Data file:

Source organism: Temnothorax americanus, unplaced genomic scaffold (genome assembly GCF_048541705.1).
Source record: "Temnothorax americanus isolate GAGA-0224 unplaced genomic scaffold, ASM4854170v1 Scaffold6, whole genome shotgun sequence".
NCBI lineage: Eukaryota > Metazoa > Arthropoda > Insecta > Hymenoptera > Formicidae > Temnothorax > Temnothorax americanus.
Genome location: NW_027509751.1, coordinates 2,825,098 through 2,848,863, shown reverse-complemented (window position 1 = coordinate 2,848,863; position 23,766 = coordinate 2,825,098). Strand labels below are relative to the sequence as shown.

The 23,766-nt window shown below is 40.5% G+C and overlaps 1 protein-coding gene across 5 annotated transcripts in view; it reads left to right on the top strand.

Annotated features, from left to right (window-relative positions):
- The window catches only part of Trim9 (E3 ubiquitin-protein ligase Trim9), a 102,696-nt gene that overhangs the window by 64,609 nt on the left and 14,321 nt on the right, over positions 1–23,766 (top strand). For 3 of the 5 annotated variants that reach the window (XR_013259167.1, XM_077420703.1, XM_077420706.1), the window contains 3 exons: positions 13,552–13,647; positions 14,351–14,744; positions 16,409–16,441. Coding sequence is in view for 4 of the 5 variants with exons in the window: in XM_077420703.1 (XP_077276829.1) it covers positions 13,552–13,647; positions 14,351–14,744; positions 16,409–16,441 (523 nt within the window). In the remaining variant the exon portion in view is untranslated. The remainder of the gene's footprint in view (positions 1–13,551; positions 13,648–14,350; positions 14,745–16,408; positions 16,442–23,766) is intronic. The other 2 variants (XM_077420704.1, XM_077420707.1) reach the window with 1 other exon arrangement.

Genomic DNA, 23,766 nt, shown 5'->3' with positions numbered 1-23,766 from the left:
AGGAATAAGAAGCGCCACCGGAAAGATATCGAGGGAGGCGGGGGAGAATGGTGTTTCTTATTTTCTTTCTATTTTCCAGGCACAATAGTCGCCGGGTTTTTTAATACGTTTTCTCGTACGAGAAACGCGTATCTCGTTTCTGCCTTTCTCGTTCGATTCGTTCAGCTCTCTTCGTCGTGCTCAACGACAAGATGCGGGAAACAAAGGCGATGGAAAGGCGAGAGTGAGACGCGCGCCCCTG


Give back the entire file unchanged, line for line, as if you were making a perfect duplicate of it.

Source organism: Temnothorax americanus, unplaced genomic scaffold (genome assembly GCF_048541705.1).
Source record: "Temnothorax americanus isolate GAGA-0224 unplaced genomic scaffold, ASM4854170v1 Scaffold6, whole genome shotgun sequence".
NCBI lineage: Eukaryota > Metazoa > Arthropoda > Insecta > Hymenoptera > Formicidae > Temnothorax > Temnothorax americanus.
Genome location: NW_027509751.1, coordinates 2,825,098 through 2,848,863, shown reverse-complemented (window position 1 = coordinate 2,848,863; position 23,766 = coordinate 2,825,098). Strand labels below are relative to the sequence as shown.

The 23,766-nt window shown below is 40.5% G+C and overlaps 1 protein-coding gene across 5 annotated transcripts in view; it reads left to right on the top strand.

Annotated features, from left to right (window-relative positions):
- The window catches only part of Trim9 (E3 ubiquitin-protein ligase Trim9), a 102,696-nt gene that overhangs the window by 64,609 nt on the left and 14,321 nt on the right, over positions 1–23,766 (top strand). For 3 of the 5 annotated variants that reach the window (XR_013259167.1, XM_077420703.1, XM_077420706.1), the window contains 3 exons: positions 13,552–13,647; positions 14,351–14,744; positions 16,409–16,441. Coding sequence is in view for 4 of the 5 variants with exons in the window: in XM_077420703.1 (XP_077276829.1) it covers positions 13,552–13,647; positions 14,351–14,744; positions 16,409–16,441 (523 nt within the window). In the remaining variant the exon portion in view is untranslated. The remainder of the gene's footprint in view (positions 1–13,551; positions 13,648–14,350; positions 14,745–16,408; positions 16,442–23,766) is intronic. The other 2 variants (XM_077420704.1, XM_077420707.1) reach the window with 1 other exon arrangement.

Genomic DNA, 23,766 nt, shown 5'->3' with positions numbered 1-23,766 from the left:
AGGAATAAGAAGCGCCACCGGAAAGATATCGAGGGAGGCGGGGGAGAATGGTGTTTCTTATTTTCTTTCTATTTTCCAGGCACAATAGTCGCCGGGTTTTTTAATACGTTTTCTCGTACGAGAAACGCGTATCTCGTTTCTGCCTTTCTCGTTCGATTCGTTCAGCTCTCTTCGTCGTGCTCAACGACAAGATGCGGGAAACAAAGGCGATGGAAAGGCGAGAGTGAGACGCGCGCCCCTG